It is possible that a correcting factor will be introduced into the design of airscrews to allow for compressibility of the air. In such a case, resistance coefficients based on (7) would provide the first approximation to a rational formula.
Tests of the Water Resistance of Flying-Boat Hulls. Applications of dynamical similarity extend over the whole range of physics and an exhaustive discussion would lead far away from aeronautics. One other illustration is required to show the origin of the law of corre- sponding speeds applied in naval architecture to surface-moving craft. Experimentally it has been found that the resistance of sur- face craft at high speeds depends greatly on the generation of waves. If attention be concentrated on this new aspect of resistance it will be found by methods already indicated to give the law of corre- sponding speeds associated with the name of Froude.
At any point of a wetted surface the pressure is proportional to the head of water above that point and will be increased if a wave crest exists in the neighbourhood. The pressure depends on the head and on the weight of unit volume of the water; alternatively the weight may be expressed as the product of the density of the water and the acceleration due to gravity. Now consider the problem of similar motions between a ship and a model of it. The scale of the model must apply to the scale of the waves if similarity is to exist. It can be said therefore that the resistance depends on a linear dimen- sion I, velocity of test v, density of water p and the acceleration due to gravity g. The appropriate formula then follows and proves to be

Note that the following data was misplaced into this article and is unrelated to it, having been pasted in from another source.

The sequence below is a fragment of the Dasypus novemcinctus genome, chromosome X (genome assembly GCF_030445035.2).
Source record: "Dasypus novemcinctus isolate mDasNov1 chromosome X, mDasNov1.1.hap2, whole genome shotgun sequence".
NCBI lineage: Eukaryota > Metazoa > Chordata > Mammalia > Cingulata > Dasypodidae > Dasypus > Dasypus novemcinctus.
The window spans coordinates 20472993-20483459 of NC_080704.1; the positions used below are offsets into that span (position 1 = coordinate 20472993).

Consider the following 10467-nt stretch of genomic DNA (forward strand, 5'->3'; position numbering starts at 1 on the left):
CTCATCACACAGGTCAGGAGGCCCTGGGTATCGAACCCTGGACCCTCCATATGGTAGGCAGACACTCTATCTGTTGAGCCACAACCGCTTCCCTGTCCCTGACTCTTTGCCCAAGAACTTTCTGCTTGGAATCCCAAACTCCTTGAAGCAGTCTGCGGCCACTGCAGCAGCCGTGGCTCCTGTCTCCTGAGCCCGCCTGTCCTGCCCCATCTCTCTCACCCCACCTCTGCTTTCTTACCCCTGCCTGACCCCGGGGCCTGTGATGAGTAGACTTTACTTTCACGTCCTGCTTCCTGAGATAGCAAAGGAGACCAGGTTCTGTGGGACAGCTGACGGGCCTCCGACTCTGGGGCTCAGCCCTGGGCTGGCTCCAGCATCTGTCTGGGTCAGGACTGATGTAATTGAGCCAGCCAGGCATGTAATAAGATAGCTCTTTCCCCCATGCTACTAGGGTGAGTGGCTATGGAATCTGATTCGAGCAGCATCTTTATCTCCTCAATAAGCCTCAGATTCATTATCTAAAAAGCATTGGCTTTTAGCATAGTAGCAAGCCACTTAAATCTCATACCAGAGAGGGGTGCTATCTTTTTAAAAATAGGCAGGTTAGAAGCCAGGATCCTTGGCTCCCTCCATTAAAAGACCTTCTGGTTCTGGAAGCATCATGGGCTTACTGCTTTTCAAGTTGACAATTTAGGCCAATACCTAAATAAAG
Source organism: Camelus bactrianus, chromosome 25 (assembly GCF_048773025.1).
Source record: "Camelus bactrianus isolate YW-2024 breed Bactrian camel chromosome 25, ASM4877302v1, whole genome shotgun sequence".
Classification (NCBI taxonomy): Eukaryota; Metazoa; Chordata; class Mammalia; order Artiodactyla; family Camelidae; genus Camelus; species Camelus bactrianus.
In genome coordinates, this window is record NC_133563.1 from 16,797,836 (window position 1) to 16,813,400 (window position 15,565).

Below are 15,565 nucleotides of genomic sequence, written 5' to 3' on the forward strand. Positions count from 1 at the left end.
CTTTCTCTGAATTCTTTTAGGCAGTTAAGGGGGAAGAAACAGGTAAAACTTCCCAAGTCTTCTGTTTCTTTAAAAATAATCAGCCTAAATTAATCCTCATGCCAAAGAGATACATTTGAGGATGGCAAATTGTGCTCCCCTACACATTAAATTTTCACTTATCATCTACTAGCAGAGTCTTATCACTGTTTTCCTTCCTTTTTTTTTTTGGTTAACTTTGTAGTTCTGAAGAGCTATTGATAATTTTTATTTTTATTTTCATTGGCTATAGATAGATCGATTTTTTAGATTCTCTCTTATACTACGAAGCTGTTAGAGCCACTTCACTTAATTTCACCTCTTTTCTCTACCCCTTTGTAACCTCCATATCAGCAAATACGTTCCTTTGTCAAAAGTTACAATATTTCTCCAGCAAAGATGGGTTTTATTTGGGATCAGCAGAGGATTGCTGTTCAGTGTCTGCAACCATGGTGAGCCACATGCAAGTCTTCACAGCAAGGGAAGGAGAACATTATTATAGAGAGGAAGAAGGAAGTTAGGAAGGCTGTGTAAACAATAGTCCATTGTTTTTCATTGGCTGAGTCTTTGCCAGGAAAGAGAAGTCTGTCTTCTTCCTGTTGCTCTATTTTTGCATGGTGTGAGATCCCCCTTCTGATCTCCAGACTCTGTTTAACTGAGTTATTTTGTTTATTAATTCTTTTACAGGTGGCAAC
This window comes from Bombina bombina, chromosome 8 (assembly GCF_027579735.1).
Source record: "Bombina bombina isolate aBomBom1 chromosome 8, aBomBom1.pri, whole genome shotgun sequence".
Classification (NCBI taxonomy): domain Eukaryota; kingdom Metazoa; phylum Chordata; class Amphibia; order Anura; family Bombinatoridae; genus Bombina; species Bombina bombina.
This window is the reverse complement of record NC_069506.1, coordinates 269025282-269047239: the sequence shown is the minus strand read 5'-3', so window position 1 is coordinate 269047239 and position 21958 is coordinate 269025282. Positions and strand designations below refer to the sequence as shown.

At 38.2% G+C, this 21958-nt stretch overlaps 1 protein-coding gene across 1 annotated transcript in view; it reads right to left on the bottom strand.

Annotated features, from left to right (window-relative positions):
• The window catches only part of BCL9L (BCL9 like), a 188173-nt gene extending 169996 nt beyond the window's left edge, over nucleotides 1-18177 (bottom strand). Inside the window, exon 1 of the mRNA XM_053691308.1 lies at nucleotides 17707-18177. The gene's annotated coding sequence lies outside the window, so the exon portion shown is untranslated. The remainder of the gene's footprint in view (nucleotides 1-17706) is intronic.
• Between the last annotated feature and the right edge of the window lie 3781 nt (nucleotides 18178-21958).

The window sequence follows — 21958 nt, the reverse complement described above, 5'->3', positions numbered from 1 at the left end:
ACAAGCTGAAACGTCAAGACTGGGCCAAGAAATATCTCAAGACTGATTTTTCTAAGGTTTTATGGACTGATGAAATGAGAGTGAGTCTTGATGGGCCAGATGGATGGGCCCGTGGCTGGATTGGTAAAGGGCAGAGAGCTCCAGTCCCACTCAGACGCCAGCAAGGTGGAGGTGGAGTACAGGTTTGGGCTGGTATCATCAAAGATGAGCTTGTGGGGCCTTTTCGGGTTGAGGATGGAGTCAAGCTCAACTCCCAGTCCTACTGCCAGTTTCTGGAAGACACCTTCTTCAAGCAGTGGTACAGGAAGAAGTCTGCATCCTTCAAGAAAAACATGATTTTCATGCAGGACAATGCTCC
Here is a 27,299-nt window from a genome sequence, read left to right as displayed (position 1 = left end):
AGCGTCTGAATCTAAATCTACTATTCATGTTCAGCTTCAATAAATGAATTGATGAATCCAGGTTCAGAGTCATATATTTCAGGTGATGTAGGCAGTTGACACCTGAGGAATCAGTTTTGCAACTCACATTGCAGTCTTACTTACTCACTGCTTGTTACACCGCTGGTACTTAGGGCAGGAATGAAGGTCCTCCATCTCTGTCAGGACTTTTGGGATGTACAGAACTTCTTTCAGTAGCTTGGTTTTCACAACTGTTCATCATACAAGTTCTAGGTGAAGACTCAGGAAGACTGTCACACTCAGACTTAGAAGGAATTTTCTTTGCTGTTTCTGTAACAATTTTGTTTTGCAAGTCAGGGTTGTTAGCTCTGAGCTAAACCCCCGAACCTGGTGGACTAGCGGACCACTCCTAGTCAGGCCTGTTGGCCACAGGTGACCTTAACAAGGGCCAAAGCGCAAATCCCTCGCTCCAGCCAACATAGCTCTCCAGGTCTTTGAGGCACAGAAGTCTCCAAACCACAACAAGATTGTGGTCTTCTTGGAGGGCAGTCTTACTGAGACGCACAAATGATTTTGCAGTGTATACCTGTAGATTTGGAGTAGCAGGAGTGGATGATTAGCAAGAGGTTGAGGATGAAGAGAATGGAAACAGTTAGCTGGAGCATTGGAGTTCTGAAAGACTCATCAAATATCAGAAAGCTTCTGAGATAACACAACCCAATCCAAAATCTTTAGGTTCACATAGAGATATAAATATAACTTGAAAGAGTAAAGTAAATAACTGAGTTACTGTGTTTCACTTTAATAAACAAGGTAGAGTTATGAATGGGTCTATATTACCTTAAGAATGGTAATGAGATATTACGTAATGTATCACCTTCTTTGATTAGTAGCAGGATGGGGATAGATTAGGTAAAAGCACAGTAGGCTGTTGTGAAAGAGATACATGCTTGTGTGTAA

The law of corresponding speeds is therefore -j = constant.
When dealing with comparisons of motion on the earth's surface, g is constant and the law states that the speed of test for the model varies as the square root of the scale. This condition ensures that the waves in model and full-scale trials shall be similar. Equation (8) may apply in other cases, such as the disturbed motion of model and actual aeroplanes in free flight, the governing factor being the de- pendence of the motion on gravitational attraction.